Never-ending rejections in academia and how to deal with them
Updated: Jul 21, 2020
Rejection is the norm in a scientist’s life. But it is not visible. Does your lab celebrate with a cake or a bottle of Prosecco every time a paper is rejected? Probably not…Do you run to post on Facebook that you didn’t get that job you were hoping to get? Nope. Do you read press releases about scientists not getting that big grant they were writingfor years? No way! Because there would not be space to write anything else! (and probably because of other reasons too ;)). To increase that rejection visibility, there are great initiatives like having a “rejection wall” (by Nick Hopwood) or the “shadow CV” by Devoney Looser (I am working on mine…). But still, when it happens to you, it hurts, EVERY SINGLE TIME. Here I want to share with you my work in progress on dealing with rejection mindfully:
Remember: it is normal, so have a plan B
I don’t know why, but I always feel comforted when other people are suffering with me…is this human nature? Not sure! Anyways, all scientists experience rejection (even if you feel it’s only you), and the more successful they are, the more rejections they have on their backs. I love the example of Fernando Maestre. He is a highly-recognized ecologist, with an astonishing publication record, including the “10 simple rules towards healthier research labs”. In twitter, he showed how for 10 articles accepted or published in Nature journals, he had 59 manuscripts rejected. Clear right? But also, often are not rejections what hurt, but our expectations. So be sure you adjust those expectations, and have a plan B …where are you submitting your paper/grant/job application in the second place?
Don’t run, face it, and get feedback
Ok, maybe first you need to cry it out. But then, instead of staying on negative thoughts, put your energy on recomposing yourself, and remember: if you were rejected, your goal was high enough, and that’s good! Then comes your opportunity to learn from this rejection. Ask WHY was it rejected. This is such an important step, and one that often we forget to ask for, or maybe we don’t forget but don’t have the energy to do it…With writing papers and grants, you usually get the feedback straight away. But for job applications, please go and ask for that feedback!
Reflect on it, and see rejection as redirection
How can you improve what you sent? But also…was this really what you wanted? This is something we can better process for job applications. You don’t want to work with someone or in a topic that does not match you or your experience. And sometimes we are not able to see that , especially if you urgently need a job to pay bills. With a scientific paper, this is more difficult to process…which harm could bring you to be published in a high impact journal right?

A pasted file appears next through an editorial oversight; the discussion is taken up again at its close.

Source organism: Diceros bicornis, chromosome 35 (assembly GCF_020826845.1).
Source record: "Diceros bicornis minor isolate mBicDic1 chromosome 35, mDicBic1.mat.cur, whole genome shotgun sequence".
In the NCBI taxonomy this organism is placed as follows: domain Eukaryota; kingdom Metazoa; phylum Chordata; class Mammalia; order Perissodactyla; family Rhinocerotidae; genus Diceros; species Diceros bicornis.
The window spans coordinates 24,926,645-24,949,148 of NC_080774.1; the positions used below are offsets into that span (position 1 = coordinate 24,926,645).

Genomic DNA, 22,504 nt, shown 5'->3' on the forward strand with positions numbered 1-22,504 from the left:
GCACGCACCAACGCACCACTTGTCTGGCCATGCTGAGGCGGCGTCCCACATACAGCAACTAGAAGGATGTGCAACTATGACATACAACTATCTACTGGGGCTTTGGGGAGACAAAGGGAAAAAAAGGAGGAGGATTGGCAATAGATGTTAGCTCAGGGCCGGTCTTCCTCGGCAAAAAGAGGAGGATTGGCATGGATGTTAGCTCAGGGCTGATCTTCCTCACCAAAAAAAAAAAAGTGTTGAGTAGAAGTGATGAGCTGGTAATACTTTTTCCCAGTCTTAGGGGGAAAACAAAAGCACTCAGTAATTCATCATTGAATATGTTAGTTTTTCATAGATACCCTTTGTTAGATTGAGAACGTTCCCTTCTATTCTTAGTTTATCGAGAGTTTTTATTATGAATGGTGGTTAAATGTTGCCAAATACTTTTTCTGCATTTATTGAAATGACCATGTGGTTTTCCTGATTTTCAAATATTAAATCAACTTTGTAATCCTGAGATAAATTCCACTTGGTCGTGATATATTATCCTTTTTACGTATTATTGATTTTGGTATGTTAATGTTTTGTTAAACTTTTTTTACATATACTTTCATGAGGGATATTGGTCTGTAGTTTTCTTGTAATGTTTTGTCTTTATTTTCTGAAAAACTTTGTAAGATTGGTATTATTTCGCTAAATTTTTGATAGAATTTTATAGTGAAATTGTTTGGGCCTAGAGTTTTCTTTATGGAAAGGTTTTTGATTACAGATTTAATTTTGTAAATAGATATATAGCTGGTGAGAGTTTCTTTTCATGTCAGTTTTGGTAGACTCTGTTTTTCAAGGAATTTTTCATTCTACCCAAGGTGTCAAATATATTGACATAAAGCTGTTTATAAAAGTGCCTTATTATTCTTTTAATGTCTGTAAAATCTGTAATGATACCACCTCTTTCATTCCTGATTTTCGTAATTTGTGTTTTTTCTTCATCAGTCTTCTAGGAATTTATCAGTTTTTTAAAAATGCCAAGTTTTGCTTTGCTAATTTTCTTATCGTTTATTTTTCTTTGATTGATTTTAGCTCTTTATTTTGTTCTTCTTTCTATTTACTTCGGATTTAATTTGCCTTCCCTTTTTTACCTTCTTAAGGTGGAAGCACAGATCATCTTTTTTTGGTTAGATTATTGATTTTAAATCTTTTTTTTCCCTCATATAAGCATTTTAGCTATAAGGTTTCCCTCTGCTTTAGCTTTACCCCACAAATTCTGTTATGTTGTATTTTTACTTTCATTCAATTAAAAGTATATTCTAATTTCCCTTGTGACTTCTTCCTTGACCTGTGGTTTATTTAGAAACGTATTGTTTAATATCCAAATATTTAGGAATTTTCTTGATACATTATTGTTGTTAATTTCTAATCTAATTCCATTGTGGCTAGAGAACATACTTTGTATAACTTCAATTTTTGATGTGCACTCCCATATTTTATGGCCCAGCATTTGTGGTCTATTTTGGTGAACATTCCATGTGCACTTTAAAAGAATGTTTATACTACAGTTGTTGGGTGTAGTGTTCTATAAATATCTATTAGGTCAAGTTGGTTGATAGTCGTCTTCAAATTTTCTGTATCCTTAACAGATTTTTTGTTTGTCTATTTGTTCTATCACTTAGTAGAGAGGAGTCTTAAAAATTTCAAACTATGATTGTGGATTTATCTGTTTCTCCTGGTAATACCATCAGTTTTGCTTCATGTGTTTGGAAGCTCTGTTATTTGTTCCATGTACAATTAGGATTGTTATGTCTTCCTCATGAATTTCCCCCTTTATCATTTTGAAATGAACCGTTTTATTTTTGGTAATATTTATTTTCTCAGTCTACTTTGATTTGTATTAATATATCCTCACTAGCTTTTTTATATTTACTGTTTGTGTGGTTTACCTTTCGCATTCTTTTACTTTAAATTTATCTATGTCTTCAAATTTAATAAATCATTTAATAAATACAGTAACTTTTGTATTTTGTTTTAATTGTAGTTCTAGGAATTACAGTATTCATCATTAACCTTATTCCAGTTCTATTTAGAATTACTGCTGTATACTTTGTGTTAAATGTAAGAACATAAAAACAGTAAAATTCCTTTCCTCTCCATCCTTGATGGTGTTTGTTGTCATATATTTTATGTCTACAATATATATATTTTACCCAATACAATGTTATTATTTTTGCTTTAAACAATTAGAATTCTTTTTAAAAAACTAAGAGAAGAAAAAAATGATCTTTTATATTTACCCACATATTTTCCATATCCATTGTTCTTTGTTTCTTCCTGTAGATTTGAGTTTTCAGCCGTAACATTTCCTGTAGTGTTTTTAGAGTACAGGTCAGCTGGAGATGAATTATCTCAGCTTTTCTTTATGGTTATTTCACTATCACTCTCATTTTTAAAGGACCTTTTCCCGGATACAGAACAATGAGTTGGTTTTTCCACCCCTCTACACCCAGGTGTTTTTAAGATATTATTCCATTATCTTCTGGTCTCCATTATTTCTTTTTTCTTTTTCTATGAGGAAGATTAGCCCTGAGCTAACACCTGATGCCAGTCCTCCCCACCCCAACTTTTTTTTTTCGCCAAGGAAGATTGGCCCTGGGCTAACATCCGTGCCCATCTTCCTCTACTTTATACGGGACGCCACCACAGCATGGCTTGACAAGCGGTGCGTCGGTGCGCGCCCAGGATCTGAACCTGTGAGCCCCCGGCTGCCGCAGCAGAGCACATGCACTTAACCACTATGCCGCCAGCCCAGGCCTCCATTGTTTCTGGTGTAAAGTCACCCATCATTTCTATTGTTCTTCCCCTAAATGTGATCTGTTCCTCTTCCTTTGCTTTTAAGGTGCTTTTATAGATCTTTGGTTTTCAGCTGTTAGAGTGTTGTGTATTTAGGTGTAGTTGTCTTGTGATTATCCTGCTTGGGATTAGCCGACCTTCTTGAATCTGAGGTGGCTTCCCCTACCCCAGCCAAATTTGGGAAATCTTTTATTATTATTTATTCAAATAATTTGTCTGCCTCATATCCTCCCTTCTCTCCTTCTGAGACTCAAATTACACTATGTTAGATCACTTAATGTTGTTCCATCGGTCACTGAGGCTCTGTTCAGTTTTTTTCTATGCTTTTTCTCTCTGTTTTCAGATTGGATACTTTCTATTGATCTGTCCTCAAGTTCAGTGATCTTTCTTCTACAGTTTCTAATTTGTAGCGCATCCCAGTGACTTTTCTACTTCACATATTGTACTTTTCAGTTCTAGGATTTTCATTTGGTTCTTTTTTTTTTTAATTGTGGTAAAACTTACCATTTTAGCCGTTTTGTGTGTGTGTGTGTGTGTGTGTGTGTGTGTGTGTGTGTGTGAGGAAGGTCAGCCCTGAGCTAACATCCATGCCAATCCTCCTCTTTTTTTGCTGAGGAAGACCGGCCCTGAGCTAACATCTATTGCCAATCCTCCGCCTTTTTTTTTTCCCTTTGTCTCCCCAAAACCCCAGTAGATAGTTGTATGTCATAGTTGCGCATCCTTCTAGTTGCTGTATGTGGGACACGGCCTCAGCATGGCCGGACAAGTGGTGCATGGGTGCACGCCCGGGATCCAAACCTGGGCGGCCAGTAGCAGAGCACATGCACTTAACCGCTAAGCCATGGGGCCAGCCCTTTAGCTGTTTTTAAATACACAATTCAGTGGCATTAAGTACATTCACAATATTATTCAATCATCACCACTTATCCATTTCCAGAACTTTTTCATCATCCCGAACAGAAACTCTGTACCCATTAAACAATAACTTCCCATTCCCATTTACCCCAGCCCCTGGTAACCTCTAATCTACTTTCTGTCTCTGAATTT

You are not your work
Note to yourself: that paper, that proposal, or that job is not you. Maybe is a tiny part of you, but TINY. They are not rejecting you, they are rejecting the work you have delivered (so, no even your work in general!). And a more positive side to look at it is that it hurts because you care. OK, many times I’d love to care less about things…to avoid the dissapointment, the sleepless nights, or the insecurities that rejection brings about everything else! So, when you feel like that, shift the thought of “I am not good enough” to “I am so passionate about this”. Now, I leave up to you to decide if being so passionate is too much or just fine.
We need to stop seeking other people’s approval
This is serious internal work, but let’s try! Accept that not everyone is gonna like your work, or even you...and that’s fine. Maybe what you do is not the right fit at that moment (maybe in another moment would match!). Not matching the interest of the journal or the opinions of the reviewers. Not matching what that employer was looking for. Or sometimes is matching, but the competition is fierce! So, try to be happy with your work, with your behavior. THIS is under your control, what others think, is not.
If you have never listen to or watched this ted talk from Jia Jiang “What I learned from 100 days of rejection”, you need to do it now (OK, maybe first have a look at my new course). I still remember when I listened to it in the car, during a commute to Wageningen. It is funny and inspirational at equal parts, and I almost stopped the car to take notes! Today, years later, it had the same effect. As a giveaway this week, you can sign up for the FREE “live” webinar “5 writing mistakes we scientists make and how to fix them”, on May 20.
And with this, I hope you remember this post when you receive your next rejection!